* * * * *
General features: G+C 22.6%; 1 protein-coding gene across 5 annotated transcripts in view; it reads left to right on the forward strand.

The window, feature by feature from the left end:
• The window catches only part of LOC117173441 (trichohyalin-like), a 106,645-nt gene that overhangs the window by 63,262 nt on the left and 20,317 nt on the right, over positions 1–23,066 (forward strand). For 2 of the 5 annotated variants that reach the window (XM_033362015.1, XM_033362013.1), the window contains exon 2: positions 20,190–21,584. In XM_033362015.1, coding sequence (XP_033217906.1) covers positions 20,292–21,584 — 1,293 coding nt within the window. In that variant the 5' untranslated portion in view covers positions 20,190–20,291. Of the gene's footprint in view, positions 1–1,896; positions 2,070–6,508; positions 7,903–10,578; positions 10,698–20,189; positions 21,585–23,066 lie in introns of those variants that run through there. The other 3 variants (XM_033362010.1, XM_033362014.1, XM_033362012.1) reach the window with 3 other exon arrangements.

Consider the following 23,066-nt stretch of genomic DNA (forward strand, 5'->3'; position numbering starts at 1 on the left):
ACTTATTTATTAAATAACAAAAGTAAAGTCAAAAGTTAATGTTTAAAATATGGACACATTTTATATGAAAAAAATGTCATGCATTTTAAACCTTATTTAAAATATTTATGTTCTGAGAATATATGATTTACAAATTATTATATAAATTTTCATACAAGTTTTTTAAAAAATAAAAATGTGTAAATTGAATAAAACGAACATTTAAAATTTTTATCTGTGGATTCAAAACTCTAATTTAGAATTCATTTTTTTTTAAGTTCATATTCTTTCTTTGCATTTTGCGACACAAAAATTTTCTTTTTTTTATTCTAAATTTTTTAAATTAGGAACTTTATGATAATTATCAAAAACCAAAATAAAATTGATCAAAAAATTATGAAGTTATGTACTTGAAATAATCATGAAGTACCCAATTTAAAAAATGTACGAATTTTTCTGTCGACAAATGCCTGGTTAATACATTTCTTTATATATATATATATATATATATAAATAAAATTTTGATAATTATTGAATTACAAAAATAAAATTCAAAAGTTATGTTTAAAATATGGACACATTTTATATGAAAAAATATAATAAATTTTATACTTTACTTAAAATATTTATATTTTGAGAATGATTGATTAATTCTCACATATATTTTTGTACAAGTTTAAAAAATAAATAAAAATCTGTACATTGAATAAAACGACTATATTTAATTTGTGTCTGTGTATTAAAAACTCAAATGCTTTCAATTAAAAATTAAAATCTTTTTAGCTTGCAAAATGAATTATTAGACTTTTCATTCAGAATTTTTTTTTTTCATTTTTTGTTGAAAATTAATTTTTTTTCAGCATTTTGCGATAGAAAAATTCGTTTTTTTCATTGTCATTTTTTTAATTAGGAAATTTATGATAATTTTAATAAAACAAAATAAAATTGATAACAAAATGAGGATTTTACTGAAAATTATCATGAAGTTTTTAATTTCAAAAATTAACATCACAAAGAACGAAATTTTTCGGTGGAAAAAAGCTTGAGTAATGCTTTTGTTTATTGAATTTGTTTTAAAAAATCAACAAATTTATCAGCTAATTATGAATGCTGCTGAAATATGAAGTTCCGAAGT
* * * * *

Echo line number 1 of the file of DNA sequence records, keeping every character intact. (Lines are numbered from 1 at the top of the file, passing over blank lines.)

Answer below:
General features: G+C 22.6%; 1 protein-coding gene across 5 annotated transcripts in view; it reads left to right on the forward strand.